Many parents want to know what they can do to help their children as they go through therapy for stuttering.
The fact is, parents play an important role in stuttering therapy and can make a huge difference in a child’s confidence as they learn to become successful communicators.
If you’re a parent in this situation, some tips to help you help your child can be found here.
Create a “Safe Zone” for Stuttering at Home
One of the best things parents can do to help their child is ensure they have a safe area at home where they will always be listened to and never judged if they stutter.
Be sure that all the adults who live in the house are on-board with this and work to avoid making comments or judgments about stuttering.
It’s also important to make sure siblings aren’t allowed to tease someone who stutters. While you can explain what it is and why it happens, make sure they are empathetic and compassionate.
Develop Your Own Stuttering Acceptance
It is okay to have some negative or mixed feelings related to stuttering. However, children pick up on their parents’ emotions, and you can help overcome this by getting comfortable with how people look and sound when they stutter.
There are plenty of podcasts to help you with this, along with videos online. You can join support groups, as well.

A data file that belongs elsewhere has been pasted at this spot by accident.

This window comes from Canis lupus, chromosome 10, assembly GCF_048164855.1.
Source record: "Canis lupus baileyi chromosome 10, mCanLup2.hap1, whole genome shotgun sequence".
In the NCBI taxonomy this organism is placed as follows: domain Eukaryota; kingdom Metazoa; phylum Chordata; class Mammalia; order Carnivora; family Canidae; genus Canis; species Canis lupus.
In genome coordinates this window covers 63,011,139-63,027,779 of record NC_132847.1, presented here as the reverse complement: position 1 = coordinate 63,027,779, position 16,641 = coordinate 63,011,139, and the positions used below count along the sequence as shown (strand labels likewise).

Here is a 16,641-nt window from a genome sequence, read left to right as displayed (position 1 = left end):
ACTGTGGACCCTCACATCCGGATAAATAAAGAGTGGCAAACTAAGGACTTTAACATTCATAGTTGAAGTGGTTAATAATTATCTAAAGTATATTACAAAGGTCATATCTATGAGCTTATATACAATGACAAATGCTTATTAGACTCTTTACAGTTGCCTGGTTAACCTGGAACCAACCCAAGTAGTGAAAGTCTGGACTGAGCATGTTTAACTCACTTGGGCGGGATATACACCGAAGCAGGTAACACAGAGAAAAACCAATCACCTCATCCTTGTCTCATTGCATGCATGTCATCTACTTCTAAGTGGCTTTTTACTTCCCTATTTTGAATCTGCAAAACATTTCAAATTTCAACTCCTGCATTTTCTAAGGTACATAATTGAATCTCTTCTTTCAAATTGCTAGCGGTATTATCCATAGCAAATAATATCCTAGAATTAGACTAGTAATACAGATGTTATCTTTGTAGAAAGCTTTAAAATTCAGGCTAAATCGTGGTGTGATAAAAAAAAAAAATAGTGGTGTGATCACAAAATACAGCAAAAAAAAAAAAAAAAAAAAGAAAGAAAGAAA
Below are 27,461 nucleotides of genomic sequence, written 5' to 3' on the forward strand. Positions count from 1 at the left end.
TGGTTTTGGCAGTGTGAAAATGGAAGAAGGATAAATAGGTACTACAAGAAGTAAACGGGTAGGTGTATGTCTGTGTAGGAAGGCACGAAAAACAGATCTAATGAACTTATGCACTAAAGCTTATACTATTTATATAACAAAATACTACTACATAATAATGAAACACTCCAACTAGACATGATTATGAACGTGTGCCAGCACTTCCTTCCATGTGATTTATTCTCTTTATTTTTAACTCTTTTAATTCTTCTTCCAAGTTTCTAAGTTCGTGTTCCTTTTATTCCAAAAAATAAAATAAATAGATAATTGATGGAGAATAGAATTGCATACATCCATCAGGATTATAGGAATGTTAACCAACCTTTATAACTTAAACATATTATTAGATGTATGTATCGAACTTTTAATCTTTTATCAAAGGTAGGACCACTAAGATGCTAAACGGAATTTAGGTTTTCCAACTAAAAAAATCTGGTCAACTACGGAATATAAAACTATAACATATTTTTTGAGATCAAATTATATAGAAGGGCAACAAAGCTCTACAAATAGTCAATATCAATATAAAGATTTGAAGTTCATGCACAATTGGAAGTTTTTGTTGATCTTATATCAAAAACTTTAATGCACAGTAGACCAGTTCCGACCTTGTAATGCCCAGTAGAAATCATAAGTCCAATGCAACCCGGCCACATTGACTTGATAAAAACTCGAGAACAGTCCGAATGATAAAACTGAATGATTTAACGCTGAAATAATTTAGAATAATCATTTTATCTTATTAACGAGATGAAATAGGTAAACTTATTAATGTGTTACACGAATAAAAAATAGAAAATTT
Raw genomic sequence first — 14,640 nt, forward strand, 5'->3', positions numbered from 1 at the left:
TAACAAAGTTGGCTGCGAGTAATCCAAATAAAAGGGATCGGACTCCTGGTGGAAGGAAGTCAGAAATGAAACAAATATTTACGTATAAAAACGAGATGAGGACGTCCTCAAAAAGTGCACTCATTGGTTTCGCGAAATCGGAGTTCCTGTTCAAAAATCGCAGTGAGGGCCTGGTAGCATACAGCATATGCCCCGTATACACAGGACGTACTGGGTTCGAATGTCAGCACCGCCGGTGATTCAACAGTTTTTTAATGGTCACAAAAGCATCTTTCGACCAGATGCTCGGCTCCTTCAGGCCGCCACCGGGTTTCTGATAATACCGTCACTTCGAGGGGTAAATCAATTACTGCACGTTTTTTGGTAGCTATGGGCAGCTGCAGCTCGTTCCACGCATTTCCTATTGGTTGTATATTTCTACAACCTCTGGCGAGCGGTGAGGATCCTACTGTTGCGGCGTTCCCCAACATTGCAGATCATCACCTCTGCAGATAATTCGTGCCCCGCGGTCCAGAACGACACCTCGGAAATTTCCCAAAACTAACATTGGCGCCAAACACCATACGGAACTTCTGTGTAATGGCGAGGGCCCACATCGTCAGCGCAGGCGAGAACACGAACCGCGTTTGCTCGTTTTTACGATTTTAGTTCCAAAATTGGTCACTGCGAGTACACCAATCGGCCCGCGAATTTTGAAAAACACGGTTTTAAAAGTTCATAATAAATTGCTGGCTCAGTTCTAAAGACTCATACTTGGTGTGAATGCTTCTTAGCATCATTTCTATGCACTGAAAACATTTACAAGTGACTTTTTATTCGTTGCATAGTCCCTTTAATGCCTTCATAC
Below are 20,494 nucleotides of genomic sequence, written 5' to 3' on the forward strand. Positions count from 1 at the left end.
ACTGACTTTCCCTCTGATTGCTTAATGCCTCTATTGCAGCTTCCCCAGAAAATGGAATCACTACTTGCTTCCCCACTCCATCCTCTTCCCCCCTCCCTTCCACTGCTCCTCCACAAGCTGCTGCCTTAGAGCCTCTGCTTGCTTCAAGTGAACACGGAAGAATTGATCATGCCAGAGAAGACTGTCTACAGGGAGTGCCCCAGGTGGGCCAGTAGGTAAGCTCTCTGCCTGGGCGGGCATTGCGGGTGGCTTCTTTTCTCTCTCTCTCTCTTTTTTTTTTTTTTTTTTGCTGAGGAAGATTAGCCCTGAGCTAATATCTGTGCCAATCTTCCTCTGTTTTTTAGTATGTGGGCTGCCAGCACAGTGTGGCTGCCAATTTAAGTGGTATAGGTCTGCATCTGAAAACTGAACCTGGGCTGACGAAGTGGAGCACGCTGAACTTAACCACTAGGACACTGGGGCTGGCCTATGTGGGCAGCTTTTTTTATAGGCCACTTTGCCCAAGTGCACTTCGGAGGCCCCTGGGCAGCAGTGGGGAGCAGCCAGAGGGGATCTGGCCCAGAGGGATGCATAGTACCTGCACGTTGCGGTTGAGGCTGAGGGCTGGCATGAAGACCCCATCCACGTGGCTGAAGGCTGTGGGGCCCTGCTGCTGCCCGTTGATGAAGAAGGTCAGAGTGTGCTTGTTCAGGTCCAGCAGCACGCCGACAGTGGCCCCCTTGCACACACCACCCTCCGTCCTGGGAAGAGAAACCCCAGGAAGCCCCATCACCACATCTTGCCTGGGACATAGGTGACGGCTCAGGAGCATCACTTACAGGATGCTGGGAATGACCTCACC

Taking time to become comfortable is extremely important if your child is working to improve their stuttering problems.
As your child becomes more comfortable, they may show you even more stuttering issues they show. You must be welcome to this and ensure that your child knows you support them.
Talk About Stuttering Openly
Some people never discuss stuttering. If you do this to your children, they may think it is extremely bad. Don’t let this happen to your child.
You should talk about stuttering, especially if your child brings it up. Not only will this help them feel more comfortable, but it will help others in your home be more accepting of it, too.
Allow Your Child to Manage Their Speech
Your child will work in therapy to learn how to manage their stuttering. A key to this is teaching a child to figure out when stuttering occurs. Your child must learn to be their own speech therapist.
Sometimes, modification strategies are needed, while in other cases, the child needs to learn to let a stutter come out without feeling ashamed or embarrassed.
While comments like “take a breath” or “slow down” may seem helpful at the moment, they can have negative impacts on the process.
Instead, let them take control and figure out what works for them.
Helping Your Stuttering Child
As mentioned above, parents play a huge role in helping a child overcome a stuttering issue.
Because of this, it is important to make sure that you take the right steps and offer the right type of help. This is going to pay off in the long run and benefit everyone involved.